Today the Supreme Court issued orders from the justices’ private conference last week. The court added three new hours of argument to its calendar on Friday and were not expected to grant any new cases today, and they did not. But this morning’s order list nonetheless contained big news: The justices denied a motion to fast-track consideration of petitions filed by the U.S. House of Representatives and a group of blue states, asking the Supreme Court to weigh in on the constitutionality of the Affordable Care Act’s individual mandate. In December, the U.S. Court of Appeals for the 5th Circuit agreed with a federal district court in Texas that the mandate is unconstitutional now that there is no longer a penalty for failing to buy health insurance, but the court of appeals sent the case back to the district court for it to consider what parts, if any, of the ACA might still survive. Earlier this month the House and the states came to the Supreme Court, telling the justices that the question is too important to wait for the district court and then the court of appeals to act again before the justices finally have their say. Briefs were filed by the individuals and states challenging the mandate, as well as by the federal government, which has declined to defend the ACA, countering that there is “no emergency” that would justify a departure from the court’s normal procedures, and today the justices turned down the motion to fast-track the petitions.
The denial of the motion means that the responses to the petitions will not be due until February 3, unless that date is extended, and the justices will not consider the petitions until a conference in late February or early March – too late for the court to hear oral argument this term even if the petitions are granted. The denial may reflect a lack of enthusiasm among some justices for tackling such a contentious issue at the end of a term that is already packed with blockbuster cases; it also means that the status of the ACA will remain up in the air throughout the 2020 election season.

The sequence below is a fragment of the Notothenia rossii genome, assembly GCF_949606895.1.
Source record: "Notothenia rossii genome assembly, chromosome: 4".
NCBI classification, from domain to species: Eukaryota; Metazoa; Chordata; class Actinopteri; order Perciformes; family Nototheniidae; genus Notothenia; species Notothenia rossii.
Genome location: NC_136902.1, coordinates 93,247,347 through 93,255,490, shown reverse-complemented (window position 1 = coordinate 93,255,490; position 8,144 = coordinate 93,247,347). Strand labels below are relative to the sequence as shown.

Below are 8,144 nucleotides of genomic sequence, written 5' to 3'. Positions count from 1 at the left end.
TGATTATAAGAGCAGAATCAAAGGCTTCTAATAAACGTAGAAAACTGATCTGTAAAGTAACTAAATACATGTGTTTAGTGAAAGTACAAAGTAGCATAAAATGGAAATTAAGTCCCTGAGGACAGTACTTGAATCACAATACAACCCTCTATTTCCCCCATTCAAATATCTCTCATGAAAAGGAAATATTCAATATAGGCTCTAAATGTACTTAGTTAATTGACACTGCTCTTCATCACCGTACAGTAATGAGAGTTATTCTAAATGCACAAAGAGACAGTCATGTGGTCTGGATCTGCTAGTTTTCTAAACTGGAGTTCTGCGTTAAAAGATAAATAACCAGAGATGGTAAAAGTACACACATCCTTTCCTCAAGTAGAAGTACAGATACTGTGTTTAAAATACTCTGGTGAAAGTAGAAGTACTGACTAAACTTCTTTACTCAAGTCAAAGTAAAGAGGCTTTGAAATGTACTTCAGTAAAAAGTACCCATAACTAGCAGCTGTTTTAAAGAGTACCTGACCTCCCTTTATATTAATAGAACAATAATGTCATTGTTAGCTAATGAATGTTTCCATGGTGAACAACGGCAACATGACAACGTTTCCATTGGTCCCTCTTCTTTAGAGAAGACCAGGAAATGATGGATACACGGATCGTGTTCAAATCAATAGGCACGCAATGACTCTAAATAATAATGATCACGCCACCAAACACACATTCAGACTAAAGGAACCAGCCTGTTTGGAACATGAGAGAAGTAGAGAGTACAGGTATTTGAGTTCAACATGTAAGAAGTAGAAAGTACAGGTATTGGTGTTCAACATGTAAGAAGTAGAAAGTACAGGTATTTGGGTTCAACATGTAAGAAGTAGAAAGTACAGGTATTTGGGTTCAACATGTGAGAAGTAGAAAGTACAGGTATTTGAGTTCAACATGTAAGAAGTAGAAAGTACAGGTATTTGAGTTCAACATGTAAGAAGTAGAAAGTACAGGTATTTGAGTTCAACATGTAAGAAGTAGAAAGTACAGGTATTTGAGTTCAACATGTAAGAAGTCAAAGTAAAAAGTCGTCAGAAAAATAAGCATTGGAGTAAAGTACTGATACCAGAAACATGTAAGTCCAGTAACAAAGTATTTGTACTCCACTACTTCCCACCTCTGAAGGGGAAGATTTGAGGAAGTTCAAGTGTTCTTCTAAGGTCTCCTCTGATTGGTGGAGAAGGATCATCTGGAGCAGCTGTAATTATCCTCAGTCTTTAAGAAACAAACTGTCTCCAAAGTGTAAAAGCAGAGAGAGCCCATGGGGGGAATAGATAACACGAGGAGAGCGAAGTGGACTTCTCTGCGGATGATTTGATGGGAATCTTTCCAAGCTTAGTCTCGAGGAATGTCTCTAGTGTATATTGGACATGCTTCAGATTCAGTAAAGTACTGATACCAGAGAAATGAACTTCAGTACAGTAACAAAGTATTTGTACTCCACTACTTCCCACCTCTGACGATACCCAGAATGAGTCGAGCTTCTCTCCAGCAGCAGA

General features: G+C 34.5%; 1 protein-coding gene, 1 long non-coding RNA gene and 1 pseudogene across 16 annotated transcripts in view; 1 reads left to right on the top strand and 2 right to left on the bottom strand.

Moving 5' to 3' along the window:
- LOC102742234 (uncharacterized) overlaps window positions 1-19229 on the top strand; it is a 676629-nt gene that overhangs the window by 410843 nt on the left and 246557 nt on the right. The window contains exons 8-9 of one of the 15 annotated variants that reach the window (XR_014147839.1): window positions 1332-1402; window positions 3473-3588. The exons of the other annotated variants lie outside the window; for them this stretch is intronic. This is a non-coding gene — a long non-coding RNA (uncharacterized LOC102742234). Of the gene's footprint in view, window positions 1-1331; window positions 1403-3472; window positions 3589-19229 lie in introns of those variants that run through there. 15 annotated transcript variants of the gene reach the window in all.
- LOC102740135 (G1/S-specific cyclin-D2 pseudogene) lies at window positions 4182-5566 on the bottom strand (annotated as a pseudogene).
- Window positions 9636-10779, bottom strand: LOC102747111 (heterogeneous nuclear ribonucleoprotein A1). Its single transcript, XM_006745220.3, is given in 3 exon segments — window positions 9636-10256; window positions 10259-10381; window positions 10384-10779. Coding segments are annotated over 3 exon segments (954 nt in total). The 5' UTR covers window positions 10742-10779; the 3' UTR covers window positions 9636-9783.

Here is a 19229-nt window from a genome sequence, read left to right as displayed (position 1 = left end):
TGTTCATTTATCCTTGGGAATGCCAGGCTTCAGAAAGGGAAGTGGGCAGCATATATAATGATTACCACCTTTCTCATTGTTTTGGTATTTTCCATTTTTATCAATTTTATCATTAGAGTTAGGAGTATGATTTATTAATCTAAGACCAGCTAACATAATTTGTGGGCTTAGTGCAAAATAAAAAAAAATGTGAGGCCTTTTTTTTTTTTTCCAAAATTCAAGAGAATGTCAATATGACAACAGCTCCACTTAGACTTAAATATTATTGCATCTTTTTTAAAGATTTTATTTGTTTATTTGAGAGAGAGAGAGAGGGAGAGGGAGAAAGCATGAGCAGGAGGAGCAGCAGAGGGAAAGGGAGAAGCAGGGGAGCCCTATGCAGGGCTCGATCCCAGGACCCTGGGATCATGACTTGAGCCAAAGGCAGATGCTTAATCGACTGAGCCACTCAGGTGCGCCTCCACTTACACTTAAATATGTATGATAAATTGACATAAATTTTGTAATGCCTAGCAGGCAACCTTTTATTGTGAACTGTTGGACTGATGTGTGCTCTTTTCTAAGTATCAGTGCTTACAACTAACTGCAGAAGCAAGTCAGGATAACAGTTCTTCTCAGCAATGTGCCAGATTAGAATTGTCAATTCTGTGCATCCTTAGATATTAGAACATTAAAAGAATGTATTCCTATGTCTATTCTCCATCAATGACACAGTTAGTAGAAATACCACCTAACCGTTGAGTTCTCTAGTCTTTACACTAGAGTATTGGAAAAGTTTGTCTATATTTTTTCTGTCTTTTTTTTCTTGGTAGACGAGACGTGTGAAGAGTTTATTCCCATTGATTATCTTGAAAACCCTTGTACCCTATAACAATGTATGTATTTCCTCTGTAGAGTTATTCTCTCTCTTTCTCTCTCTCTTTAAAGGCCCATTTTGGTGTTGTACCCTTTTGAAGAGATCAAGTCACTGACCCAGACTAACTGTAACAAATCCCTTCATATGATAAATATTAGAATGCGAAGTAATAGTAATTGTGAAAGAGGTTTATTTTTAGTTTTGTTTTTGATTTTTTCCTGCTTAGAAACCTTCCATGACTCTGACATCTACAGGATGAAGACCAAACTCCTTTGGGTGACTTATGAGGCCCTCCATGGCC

The justices asked the U.S. solicitor general to file briefs expressing the views of the federal government in four cases, two of which are consolidated and all of which involve lawsuits in U.S. courts against foreign governments or foreign government officials. In Mutond v. Lewis, the government will weigh in on whether and when foreign officials can be sued in U.S. courts. The lawsuit was filed by Darryl Lewis, a U.S. citizen who was employed as a security contractor in the Democratic Republic of Congo when he was arrested and accused of working illegally as a foreign mercenary. Lewis alleges he was tortured while in custody and is seeking to hold the DRC’s minister of justice and a senior intelligence official there responsible; the U.S. Court of Appeals for the District of Columbia Circuit allowed the lawsuit to go forward. The officials asked the Supreme Court to review two questions: whether plaintiffs can get around the immunity that foreign government officials normally enjoy for their official acts by suing the officials in their personal capacities; and whether the Torture Victim Protection Act, a federal law that allows civil suits in U.S. courts for torture committed by foreign government officials, leaves such immunity for the officials in place.
In Federal Republic of Germany v. Philipp and Philipp v. Federal Republic of Germany, the government will provide its views on whether foreign governments can be sued by their own citizens in U.S. courts under the “expropriation exception” to the Foreign Sovereign Immunities Act, which allows lawsuits in U.S. courts against foreign governments when “rights in property taken in violation of international law are in issue.” The lawsuit arises from the sale of medieval art, at well below its true value, by Jewish art dealers to a bank acting on behalf of the Nazis. And in Hungary v. Simon, the government will weigh in on issues of comity and the Foreign Sovereign Immunities Act in a case brought by former Hungarian nationals to recover property taken from them in Hungary during World War II. There is no deadline for the government to file its briefs. [Disclosure: Goldstein & Russell, P.C., whose attorneys contribute to this blog in various capacities, is among the counsel to the respondents in Hungary v. Simon.]
The justices did not act on other high-profile petitions that they considered last week, including the request by a Washington state florist who is a devout Christian for the court to weigh in on whether she can be required to provide custom floral arrangements for a same-sex wedding, and the clash between California and the federal government over California laws intended to shield immigrants from federal immigration enforcement. The justices’ next conference is scheduled for Friday, January 24.
This post is also published on SCOTUSblog.